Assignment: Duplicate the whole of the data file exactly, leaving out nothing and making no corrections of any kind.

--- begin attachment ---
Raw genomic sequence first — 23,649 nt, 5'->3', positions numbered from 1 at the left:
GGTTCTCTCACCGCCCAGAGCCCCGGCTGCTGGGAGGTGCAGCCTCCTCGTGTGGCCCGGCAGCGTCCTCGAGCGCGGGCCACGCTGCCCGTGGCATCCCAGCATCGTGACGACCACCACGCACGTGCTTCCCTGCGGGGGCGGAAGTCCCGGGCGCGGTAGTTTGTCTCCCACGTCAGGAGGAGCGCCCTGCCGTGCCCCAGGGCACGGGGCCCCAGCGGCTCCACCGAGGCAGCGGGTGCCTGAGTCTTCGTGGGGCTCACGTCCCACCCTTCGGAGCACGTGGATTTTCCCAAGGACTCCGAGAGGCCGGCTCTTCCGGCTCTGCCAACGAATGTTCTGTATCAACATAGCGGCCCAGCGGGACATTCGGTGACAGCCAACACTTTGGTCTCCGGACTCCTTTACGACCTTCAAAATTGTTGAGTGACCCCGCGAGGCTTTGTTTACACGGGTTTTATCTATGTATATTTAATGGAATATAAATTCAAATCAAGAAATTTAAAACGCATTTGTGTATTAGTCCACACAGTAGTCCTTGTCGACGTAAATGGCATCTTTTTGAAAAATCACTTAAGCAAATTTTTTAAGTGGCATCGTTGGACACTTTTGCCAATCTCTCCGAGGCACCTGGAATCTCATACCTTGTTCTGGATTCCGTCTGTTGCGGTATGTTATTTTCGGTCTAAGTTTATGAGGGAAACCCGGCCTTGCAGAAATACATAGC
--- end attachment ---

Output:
Raw genomic sequence first — 23,649 nt, 5'->3', positions numbered from 1 at the left:
GGTTCTCTCACCGCCCAGAGCCCCGGCTGCTGGGAGGTGCAGCCTCCTCGTGTGGCCCGGCAGCGTCCTCGAGCGCGGGCCACGCTGCCCGTGGCATCCCAGCATCGTGACGACCACCACGCACGTGCTTCCCTGCGGGGGCGGAAGTCCCGGGCGCGGTAGTTTGTCTCCCACGTCAGGAGGAGCGCCCTGCCGTGCCCCAGGGCACGGGGCCCCAGCGGCTCCACCGAGGCAGCGGGTGCCTGAGTCTTCGTGGGGCTCACGTCCCACCCTTCGGAGCACGTGGATTTTCCCAAGGACTCCGAGAGGCCGGCTCTTCCGGCTCTGCCAACGAATGTTCTGTATCAACATAGCGGCCCAGCGGGACATTCGGTGACAGCCAACACTTTGGTCTCCGGACTCCTTTACGACCTTCAAAATTGTTGAGTGACCCCGCGAGGCTTTGTTTACACGGGTTTTATCTATGTATATTTAATGGAATATAAATTCAAATCAAGAAATTTAAAACGCATTTGTGTATTAGTCCACACAGTAGTCCTTGTCGACGTAAATGGCATCTTTTTGAAAAATCACTTAAGCAAATTTTTTAAGTGGCATCGTTGGACACTTTTGCCAATCTCTCCGAGGCACCTGGAATCTCATACCTTGTTCTGGATTCCGTCTGTTGCGGTATGTTATTTTCGGTCTAAGTTTATGAGGGAAACCCGGCCTTGCAGAAATACATAGC